Alexandre Tharaud: Le Temps Dérobé

The Loneliness of a Globe-trotting Pianist

November 11, 2013By Nick HammondFilm
Paris Update Alexandre Tharaud le Temps Derobe
Alexandre Tharaud in the documentary about his life and work.

While delving through the list of new movies to find one to review for this week’s Paris Update, I was faced with some strange options. The obvious choice was the two-and-a-half hour  biopic Violette, about the writer Violette Le Duc’s relationship with Simone de Beauvoir. However, both the length of the film and the preview, in which the beautiful actress Emmanuelle Devos as Violette sports a false nose and states several times how ugly she is, put me off.

Another possible movie choice was Mes Séances de Lutte (Love Battles), the synopsis of which proudly states that the two main characters (one male, one female) hurl invectives at each other before ending up wrestling in the mud. One has to be in the mood for mud wrestling, and the wet autumnal weather has provided so much mud that I did not feel the need to see it on the big screen as well. My final choice was a much more genteel affair: a documentary about the French classical pianist Alexandre Tharaud, Alexandre Tharaud: Le Temps Dérobé, directed by Raphaëlle Aelig Régnier.

At an 11 o’clock showing on a Monday morning, I expected to find myself in an empty cinema and was somewhat surprised to find it almost completely full, largely with women of a certain age. Tharaud clearly has a big following, and the documentary shows why. Not only is he blessed with good looks (I was surprised to find that he is in his 40s, as he is remarkably well preserved), but he is also a supreme musician.

The camera follows him through various rehearsals, recording sessions and concerts, and the breadth of his repertoire (he seems to be as much at ease playing through a recent piece in the presence of its composer as he is performing Bach, Scarlatti, Mozart, Beethoven or Debussy) and his perfectionism are hugely impressive.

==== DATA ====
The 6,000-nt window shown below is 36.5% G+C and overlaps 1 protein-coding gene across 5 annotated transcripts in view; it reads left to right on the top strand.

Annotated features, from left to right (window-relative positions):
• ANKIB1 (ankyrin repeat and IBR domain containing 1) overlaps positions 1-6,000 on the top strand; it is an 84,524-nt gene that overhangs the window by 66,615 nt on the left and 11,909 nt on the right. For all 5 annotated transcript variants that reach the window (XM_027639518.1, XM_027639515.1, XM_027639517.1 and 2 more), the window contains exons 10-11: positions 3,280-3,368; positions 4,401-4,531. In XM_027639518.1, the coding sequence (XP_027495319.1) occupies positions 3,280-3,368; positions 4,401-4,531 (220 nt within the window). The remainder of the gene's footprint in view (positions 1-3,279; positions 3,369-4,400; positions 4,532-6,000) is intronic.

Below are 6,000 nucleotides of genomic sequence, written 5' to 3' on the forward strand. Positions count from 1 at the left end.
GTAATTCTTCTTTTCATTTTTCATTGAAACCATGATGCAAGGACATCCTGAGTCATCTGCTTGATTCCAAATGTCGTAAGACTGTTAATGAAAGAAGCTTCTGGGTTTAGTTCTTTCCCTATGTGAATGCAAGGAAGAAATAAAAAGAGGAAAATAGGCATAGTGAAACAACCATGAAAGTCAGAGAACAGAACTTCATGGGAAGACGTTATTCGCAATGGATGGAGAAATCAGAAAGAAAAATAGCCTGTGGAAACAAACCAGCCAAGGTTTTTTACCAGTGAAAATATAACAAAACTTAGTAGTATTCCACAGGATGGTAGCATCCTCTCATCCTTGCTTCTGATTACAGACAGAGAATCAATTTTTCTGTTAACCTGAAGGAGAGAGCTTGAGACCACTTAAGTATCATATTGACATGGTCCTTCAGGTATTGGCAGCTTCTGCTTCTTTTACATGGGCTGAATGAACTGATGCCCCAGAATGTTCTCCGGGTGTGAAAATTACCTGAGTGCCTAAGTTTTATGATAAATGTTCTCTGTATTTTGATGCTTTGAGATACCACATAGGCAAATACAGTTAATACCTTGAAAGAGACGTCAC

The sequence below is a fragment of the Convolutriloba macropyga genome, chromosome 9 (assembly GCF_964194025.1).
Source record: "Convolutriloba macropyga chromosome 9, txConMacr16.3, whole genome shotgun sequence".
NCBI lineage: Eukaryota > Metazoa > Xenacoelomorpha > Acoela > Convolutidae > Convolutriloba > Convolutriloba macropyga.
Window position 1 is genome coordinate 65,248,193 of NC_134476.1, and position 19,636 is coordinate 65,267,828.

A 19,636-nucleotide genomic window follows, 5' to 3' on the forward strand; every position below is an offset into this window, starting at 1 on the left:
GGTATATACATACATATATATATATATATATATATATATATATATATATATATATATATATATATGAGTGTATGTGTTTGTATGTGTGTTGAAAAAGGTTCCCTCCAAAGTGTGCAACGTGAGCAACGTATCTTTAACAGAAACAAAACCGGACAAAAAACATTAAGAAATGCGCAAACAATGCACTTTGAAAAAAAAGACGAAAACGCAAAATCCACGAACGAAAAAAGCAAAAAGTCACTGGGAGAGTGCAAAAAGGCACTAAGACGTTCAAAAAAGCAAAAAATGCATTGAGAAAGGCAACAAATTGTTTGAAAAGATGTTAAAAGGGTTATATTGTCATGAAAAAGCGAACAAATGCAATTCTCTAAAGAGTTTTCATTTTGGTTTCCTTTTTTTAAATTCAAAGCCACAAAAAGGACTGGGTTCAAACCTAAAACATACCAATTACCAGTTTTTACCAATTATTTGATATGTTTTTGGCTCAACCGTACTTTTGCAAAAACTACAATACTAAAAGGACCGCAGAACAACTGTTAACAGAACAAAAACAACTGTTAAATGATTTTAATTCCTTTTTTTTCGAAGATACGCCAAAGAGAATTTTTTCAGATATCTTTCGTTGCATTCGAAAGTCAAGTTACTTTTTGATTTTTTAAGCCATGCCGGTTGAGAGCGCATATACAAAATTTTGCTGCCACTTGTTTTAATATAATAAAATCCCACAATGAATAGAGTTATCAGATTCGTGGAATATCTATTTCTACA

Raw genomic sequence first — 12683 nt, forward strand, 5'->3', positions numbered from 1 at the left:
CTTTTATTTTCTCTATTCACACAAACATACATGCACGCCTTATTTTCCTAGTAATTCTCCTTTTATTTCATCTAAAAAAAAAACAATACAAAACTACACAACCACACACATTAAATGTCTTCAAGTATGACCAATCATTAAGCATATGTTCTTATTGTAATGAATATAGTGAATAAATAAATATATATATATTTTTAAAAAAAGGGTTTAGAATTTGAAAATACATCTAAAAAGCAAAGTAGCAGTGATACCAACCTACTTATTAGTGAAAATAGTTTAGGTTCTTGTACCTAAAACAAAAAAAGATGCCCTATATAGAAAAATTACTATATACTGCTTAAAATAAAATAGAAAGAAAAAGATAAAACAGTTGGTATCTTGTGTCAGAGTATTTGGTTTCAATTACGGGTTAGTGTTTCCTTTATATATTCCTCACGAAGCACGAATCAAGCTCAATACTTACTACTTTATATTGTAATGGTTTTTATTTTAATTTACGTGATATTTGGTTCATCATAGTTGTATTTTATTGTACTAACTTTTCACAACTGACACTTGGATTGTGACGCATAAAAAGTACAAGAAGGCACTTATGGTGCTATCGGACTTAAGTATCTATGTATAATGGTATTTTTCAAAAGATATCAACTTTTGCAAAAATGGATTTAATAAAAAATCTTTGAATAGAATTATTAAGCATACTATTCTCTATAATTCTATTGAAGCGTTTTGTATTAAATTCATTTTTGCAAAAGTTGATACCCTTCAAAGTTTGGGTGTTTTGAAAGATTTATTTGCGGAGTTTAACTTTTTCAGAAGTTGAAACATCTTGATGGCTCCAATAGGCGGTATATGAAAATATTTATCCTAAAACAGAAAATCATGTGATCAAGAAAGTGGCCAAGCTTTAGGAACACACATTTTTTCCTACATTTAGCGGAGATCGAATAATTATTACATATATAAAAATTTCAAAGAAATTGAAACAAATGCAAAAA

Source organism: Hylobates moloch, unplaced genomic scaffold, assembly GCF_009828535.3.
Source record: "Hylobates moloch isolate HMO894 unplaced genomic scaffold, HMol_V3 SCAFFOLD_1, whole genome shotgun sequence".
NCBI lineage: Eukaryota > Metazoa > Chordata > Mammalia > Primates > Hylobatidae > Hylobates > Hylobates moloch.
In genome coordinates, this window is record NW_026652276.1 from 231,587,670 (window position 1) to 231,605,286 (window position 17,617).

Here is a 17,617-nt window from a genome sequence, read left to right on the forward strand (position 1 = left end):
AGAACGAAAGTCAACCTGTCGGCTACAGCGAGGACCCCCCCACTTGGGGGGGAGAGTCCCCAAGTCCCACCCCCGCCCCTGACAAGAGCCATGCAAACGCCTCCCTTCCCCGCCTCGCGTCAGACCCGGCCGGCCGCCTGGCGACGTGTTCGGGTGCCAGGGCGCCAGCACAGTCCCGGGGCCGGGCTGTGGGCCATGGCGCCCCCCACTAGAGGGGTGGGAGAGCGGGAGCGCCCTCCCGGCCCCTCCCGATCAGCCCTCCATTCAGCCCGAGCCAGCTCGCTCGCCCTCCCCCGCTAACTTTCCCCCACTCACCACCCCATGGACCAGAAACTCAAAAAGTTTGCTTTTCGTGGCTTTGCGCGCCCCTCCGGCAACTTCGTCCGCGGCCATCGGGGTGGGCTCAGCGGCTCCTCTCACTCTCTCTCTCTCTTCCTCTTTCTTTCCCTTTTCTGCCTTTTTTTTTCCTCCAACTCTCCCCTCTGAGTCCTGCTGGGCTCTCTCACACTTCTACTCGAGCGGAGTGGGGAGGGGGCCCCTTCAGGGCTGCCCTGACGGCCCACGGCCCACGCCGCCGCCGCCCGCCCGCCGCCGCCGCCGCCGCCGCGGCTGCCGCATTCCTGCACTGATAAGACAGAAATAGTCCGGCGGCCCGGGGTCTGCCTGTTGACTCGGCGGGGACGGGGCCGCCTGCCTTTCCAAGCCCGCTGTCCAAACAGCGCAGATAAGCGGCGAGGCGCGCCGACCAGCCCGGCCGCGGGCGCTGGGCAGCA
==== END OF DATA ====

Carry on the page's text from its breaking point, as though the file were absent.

Although the director’s habit of holding long close-up shots on Tharaud’s face or hands begins to pall after a few minutes, it is fascinating to see such a talented musician at work. I always thought that only operatic singers were obsessed with air-conditioning ruining their vocal chords, but Tharaud – for reasons that are not explained in the film – is seen covering up air-conditioning ducts in hotels and trains and wearing a face mask while asleep on planes. It made me think of that other great Bach pianist, Glenn Gould, who would wear thick overcoats even on the hottest of days.

Tharaud speaks eloquently of the loneliness of his life as a concert pianist. We may all dream of musical stardom, but the long journeys and brief stays in hotels across the world can be less than glamorous.

Above all, his attention to detail shines through, from the repeated rehearsal of a musical phrase to building up an understanding of each piano he uses at various concerts (he likens the difficulty of this task to an actor performing opposite a stranger every night).

For those of you unacquainted with this remarkable pianist, do try and see this interesting and introspective documentary or listen to his impressive catalogue of recordings. I would recommend his recording of Bach’s Italian concertos, played with sparkling clarity and moving simplicity.


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